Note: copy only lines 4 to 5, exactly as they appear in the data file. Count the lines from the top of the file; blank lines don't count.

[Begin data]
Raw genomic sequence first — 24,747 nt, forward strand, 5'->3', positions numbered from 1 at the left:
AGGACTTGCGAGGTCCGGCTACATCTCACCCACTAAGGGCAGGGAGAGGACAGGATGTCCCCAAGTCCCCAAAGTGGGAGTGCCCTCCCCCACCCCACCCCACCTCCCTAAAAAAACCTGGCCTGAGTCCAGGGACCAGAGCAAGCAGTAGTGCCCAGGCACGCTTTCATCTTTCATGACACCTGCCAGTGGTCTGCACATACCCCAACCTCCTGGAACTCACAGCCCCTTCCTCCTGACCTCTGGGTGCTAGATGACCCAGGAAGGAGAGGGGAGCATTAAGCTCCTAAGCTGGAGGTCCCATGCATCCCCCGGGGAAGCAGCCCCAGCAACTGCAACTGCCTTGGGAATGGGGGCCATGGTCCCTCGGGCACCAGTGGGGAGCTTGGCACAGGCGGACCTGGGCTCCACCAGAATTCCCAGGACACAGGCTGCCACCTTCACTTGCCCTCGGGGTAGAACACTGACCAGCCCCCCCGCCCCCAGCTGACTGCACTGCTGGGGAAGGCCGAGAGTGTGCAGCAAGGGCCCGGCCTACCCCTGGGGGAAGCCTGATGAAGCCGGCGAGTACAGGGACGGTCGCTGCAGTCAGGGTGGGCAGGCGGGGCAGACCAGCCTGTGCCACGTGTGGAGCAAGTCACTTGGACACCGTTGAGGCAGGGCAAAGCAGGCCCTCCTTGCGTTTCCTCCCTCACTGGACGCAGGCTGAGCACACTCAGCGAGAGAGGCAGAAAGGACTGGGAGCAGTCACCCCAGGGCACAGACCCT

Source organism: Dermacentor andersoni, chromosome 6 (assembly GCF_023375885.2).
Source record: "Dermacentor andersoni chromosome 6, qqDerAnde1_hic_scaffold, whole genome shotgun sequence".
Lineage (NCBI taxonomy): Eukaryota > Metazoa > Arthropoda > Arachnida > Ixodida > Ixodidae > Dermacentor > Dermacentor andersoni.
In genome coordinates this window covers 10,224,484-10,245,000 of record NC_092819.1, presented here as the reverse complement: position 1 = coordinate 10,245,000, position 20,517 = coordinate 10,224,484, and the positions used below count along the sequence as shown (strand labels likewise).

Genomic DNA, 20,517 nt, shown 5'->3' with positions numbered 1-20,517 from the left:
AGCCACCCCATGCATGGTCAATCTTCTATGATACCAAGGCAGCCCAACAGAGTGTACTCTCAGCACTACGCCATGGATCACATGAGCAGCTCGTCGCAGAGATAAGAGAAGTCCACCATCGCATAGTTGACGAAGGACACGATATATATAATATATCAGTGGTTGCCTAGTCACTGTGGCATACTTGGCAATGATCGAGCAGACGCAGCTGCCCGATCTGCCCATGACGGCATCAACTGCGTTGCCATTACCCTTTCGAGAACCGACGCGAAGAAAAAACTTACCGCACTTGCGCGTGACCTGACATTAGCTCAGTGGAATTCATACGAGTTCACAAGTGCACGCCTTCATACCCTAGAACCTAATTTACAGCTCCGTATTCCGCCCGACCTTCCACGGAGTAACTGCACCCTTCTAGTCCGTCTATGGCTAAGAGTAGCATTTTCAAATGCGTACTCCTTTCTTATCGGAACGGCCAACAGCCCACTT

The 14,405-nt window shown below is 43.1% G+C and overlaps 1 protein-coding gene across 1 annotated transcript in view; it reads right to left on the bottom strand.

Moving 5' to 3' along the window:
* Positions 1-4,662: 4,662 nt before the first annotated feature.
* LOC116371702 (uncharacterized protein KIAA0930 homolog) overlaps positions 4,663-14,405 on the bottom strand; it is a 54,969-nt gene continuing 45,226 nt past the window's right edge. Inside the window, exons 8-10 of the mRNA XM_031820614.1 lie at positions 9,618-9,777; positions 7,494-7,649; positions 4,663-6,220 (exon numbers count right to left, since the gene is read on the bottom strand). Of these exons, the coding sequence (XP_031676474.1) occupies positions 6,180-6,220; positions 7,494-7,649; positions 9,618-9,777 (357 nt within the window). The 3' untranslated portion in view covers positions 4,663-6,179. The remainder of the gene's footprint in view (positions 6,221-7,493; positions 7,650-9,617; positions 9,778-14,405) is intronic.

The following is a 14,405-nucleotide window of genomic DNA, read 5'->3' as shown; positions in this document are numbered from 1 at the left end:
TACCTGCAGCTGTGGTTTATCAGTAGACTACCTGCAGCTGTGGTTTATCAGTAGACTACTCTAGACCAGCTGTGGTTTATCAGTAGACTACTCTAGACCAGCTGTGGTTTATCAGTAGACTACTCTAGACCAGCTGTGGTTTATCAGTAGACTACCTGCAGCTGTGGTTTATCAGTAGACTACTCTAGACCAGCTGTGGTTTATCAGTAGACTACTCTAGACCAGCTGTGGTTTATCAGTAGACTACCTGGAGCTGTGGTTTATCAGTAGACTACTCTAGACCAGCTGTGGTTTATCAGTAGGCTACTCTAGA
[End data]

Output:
Source record: "Dermacentor andersoni chromosome 6, qqDerAnde1_hic_scaffold, whole genome shotgun sequence".
Lineage (NCBI taxonomy): Eukaryota > Metazoa > Arthropoda > Arachnida > Ixodida > Ixodidae > Dermacentor > Dermacentor andersoni.